CEO Jeffrey Hollender, whose Vermont-based company Seventh Generation is a poster child for corporate conscience, has written a brave and detailed blueprint for a new paradigm of "responsible business." Written in the dog days of Enron/Inclone/Martha Stewart scandals, Hollender's vision is passionate and panoramic. "Corporate responsibility is a broad social movement centered in the corporation as much as the anti-war movement of the 1960s was centered in college campuses." He builds a persuasive case for global citizenship, with in-depth analysis of case histories (For example, the "peace pops" controversy after Ben and Jerry's ice cream was acquired by Unilever, the commitment to healthcare coverage during Starbuck's global coup d'etat).
Hollender borrows from best sellers such as Built to Last but he is willing to ask the tough questions: When do core values conflict with goals and commitments? Does being a responsible business really cost shareholders more money? How do corporate charters inhibit social responsibility? How can reputation become a corporate pressure point? His answers are provided in seven approaches to social responsibility. Each defines new metrics to define prosperity, environmental stewardship and corporate citizenship. For example, he unpacks the strategy of "transparency" in descriptions of Challenger explosion, the embedded journalists of The Gulf War and the SARs epidemic. Sometimes these powerful strategies are swamped in an overabundance of examples, sources, or acronyms of activists groups. But Hollender's comprehension shows us the forest and the trees. --Barbara Mackoff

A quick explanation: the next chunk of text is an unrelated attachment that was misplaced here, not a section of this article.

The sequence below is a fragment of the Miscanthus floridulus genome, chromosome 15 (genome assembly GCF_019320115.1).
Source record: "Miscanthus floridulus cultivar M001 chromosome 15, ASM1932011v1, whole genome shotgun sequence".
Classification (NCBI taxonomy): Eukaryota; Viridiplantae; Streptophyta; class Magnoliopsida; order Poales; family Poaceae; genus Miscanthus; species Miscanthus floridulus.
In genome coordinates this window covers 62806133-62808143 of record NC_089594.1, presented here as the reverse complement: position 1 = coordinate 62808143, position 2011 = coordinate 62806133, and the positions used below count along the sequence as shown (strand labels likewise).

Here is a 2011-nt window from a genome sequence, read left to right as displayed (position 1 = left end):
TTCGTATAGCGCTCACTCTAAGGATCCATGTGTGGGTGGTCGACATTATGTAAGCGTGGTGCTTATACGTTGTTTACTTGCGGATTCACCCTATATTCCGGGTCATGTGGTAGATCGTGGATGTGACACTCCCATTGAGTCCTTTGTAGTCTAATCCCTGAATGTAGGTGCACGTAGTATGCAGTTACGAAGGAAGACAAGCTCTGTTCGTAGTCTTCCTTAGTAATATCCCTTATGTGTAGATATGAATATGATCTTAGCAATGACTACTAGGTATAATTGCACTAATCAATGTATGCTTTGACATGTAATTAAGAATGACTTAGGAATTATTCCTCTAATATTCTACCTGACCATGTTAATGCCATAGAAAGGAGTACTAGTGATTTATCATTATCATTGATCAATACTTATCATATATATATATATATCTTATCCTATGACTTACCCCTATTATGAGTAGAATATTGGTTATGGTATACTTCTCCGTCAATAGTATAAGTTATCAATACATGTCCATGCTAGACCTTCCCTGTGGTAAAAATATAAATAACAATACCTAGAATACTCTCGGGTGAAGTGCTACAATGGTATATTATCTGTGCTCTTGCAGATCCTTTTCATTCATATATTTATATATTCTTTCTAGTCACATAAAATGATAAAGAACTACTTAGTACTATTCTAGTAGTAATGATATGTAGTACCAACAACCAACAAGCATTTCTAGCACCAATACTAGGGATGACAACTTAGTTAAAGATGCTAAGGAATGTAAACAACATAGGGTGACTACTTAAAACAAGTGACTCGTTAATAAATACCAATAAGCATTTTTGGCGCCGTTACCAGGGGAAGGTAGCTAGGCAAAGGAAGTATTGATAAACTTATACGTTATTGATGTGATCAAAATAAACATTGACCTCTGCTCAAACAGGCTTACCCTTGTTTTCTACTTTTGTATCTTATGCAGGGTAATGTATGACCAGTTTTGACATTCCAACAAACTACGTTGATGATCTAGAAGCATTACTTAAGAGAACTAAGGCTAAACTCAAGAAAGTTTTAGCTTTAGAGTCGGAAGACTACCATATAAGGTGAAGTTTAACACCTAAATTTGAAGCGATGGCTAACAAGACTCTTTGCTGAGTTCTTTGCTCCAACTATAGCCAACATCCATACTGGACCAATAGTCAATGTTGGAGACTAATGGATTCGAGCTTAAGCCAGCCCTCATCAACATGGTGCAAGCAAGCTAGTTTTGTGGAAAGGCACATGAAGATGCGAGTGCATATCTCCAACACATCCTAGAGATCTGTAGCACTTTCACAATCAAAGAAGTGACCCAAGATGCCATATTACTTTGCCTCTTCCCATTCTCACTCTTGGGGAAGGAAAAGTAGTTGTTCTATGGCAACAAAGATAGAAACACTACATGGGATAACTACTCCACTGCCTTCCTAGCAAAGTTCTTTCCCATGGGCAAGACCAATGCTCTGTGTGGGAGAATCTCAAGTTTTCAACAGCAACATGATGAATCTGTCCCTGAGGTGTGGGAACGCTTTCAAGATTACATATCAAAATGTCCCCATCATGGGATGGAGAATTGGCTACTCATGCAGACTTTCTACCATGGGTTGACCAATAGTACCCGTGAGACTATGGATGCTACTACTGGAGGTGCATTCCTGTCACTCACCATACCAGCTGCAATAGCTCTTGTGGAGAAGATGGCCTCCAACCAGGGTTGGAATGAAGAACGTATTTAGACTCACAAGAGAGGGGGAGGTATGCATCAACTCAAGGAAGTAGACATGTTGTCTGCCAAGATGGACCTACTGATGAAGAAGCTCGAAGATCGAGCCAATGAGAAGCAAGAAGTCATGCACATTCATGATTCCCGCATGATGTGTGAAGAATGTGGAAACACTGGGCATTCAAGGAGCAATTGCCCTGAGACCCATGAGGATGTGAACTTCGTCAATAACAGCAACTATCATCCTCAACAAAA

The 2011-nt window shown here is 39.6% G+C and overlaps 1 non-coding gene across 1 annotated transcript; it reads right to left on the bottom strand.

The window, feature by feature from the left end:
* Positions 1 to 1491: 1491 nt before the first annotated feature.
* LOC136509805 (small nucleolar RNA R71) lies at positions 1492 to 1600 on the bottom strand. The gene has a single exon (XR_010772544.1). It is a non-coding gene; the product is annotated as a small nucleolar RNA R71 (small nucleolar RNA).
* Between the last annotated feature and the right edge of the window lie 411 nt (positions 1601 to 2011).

From Publishers Weekly
The corporate scandals of recent years have underscored the growing emphasis on responsibility and accountability, and even the world's largest businesses have been heeding the call. Hollender (with writing and research assistance from professional business scribe Fenichell) checks in with Nike, McDonald's, Starbucks and other companies to see what they're doing about altering their products and processes to fit with sustainability, which values environmental impact as much as consumer satisfaction. Hollender's tenure as head of Seventh Generation, manufacturers of ecologically safe home-cleaning products, ensures his credibility on corporate social responsibility issues, though some readers might wish for more behind-the-scenes stories about grappling with those issues on a daily basis. He's also good friends with the founders of Ben and Jerry's and the organic yogurt makers Stonyfield Farm, both initially small companies that have been acquired by international food conglomerates. Will the smaller companies' values be subsumed by the bottom line or infect their new owners with progressive ideas? Hollender appears to favor "inclusive globalization," but he takes care to devote as much attention to those who would prefer a more radical outcome-crippling the giants and bolstering smaller, local economies. And he's sharply critical of both sides: McDonald's may have a long way to go, he points out, but is it really fair to attack their unhealthy menus while giving Ben and Jerry's a free pass to make fattening ice cream? This honest assessment of the difficulties corporations large and small face in fostering social change adds a welcome tone of moderate optimism to the globalization debate.
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